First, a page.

Like it or not, debt negotiations and shutdowns are integral to the political process, recurring over the past 50 years. The fear of a budget impasse, shutdown, default, and debt downgrade has again gripped the markets. However, it is unlikely that lawmakers will allow a debt default, following instead a familiar pattern of bipartisan argument, brinksmanship, and, finally, compromise.

While an outright U.S. government debt default is improbable, we should emphasize quality due to its numerous benefits. Durable, flexible, and predictable firms tend to fare better in uncertain times. In contrast, financially weak firms are more susceptible to government default or downgrade.

Default Unlikely

Defaulting on U.S. Treasury debt, leading to a downgrade, would raise the cost of government funding and impact various entities. The concept of Treasury bonds as “risk-free” would be challenged, causing rating agencies to downgrade U.S. debt ratings and increase interest rates. This would harm borrowers, dent asset values, and weaken confidence. The consequences of a disorderly default on U.S. debt would be far-reaching, affecting both sides of the political divide.

It is more probable that a compromise or a deal will be reached before the X-date, when the Treasury exhausts its funding ability, or after a period of discretionary federal spending shutdown. However, a prolonged impasse would almost certainly increase market volatility, raising funding costs for entities, especially those closely tied to the government or with weak financials. Thus, limiting the scope of any potential default is incentivized to avoid missed interest payments and resolve the situation promptly.

Although a U.S. government default is unlikely, focusing on quality remains crucial. The central idea behind the “quality” theme is understanding and managing risk effectively. Risk is inherent in investing and can present opportunities, but not all risks are adequately rewarded. Global debt, disruptive technologies, and political instability exemplify such risks.

Redouble Focus on “Quality”

While risks cannot be entirely avoided, minimizing exposure to unrewarded and unexpected risks is essential. Even holding cash carries dangers like theft or inflation eroding purchasing power. A U.S. debt default would almost certainly qualify as a situation where unrewarded and unexpected risk would surface. Even a protracted battle that rattles markets, but where an outright default is ultimately avoided, could take a toll on confidence. Pivotal players in this process are rating agencies and their reaction to a perceived threat of default. So, it is important what rating agencies think about the prospects of default.

Moody’s Investors Service is one such agency and they recently issued a report on the U.S. debt-limit standoff. The report concludes, not surprisingly, that financially weak firms are most vulnerable to a government default or downgrade1:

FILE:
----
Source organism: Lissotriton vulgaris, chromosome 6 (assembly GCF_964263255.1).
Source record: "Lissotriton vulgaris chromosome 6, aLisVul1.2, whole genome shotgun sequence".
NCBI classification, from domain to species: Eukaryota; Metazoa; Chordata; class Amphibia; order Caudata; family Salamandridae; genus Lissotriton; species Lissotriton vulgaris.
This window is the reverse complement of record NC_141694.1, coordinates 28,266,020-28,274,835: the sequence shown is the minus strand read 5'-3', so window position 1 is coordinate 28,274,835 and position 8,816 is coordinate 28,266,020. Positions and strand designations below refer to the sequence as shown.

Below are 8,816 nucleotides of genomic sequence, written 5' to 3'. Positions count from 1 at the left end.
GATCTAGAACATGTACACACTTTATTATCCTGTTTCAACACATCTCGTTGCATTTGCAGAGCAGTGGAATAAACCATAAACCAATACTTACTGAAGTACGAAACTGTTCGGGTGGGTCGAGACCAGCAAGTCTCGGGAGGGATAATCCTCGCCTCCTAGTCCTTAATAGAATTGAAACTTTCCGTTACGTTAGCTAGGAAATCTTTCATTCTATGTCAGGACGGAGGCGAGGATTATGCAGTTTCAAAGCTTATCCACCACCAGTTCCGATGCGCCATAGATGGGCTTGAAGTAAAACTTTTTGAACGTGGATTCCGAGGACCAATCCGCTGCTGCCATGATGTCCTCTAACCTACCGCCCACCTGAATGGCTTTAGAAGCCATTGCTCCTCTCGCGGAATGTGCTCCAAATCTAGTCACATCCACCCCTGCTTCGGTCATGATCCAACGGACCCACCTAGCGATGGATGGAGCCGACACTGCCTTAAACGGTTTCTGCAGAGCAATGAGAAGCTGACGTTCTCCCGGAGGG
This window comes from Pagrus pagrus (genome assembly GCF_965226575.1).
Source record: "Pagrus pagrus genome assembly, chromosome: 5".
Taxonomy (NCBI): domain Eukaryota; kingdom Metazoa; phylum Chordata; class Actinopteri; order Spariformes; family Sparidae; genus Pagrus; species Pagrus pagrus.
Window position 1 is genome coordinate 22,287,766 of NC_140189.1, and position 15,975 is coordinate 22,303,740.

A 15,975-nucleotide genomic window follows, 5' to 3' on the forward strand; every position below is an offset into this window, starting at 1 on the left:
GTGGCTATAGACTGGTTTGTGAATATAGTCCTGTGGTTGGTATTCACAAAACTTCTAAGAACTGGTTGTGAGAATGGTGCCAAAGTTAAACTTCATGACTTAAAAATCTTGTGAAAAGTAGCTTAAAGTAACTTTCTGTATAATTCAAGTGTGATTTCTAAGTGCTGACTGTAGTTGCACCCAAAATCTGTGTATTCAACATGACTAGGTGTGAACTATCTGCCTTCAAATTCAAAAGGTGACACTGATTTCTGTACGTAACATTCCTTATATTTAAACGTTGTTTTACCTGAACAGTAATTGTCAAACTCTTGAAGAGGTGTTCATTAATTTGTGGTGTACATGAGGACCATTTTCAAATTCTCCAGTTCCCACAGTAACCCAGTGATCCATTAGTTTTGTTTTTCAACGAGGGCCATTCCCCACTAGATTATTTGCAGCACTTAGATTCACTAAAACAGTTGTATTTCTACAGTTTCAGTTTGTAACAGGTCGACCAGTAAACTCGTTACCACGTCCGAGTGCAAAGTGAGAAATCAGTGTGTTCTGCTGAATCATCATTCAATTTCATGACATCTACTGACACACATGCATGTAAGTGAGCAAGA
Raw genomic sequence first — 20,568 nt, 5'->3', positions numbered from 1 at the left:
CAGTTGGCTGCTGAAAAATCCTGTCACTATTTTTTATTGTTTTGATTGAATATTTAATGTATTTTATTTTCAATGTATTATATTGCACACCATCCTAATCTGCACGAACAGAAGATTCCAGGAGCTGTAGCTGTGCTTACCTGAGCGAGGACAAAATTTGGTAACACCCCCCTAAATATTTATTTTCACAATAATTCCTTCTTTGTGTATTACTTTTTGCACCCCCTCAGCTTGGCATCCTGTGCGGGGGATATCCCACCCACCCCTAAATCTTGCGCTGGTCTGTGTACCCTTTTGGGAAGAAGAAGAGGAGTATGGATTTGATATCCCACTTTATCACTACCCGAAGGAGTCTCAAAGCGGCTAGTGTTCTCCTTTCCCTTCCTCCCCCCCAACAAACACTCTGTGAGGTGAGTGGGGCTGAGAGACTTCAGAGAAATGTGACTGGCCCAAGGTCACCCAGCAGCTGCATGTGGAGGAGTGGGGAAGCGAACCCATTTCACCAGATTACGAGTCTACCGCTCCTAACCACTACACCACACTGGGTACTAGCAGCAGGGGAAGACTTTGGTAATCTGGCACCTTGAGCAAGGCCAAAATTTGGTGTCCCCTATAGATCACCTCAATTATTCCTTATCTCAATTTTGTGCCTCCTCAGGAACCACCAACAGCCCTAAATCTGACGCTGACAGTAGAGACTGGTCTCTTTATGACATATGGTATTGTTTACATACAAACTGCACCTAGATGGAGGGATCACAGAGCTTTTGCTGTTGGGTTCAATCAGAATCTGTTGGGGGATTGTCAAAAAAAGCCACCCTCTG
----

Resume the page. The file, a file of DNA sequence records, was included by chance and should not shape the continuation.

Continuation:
“Lowest-rated issuers are most vulnerable to heightened market uncertainty between now and the X-date.”

Moody’s Investors Service, 4 May 2023

We agree with this assessment but take our own approach to defining quality. The 2008 financial crisis showcased the limitations of rating agencies’ debt ratings when venerable firms with high investment-grade ratings collapsed. We conducted our own fundamental analysis, therefore, to evaluate companies based on asset profitability, indebtedness, and consistency, assigning them to different quality groups (“A” and “F” Quality). Notice in the chart below, that financially strong, high-quality stocks (“A” Quality) held up better under stress than low-quality ones (“F” Quality).

A strong correlation exists between fundamental quality and stock price performance during turbulent times. Investors tend to favor high-quality assets in times of uncertainty or economic downturns. Therefore, prioritizing quality is paramount in assessing risk for equity investing, followed by growth, valuation, and yield considerations.

In conclusion, while an outright U.S. government default is unlikely, focusing on quality is crucial for two reasons. First, investors seek durability, flexibility, and predictability (i.e., “quality”) in uncertain times. Second, financially weak firms are most vulnerable to a potential government default or downgrade.

Despite the messiness of debt negotiations, the process nonetheless does prompt needed public discussion, ensuring government accountability to the people it serves.

1Scenario analysis: US debt-limit standoff elevates credit risk for various debt issuers, Moody’s Investors Service

Kevin R. Caron, CFA
Senior Portfolio Manager

Chad Morganlander
Senior Portfolio Manager

Matthew Battipaglia
Portfolio Manager

Steve Lerit, CFA
Senior Risk Manager

Tom Serzan

Suzanne Ashley
Internal Relationship Manager

Eric Needham
Director, External Sales and Marketing

Jeffrey Battipaglia
Client Portfolio Manager


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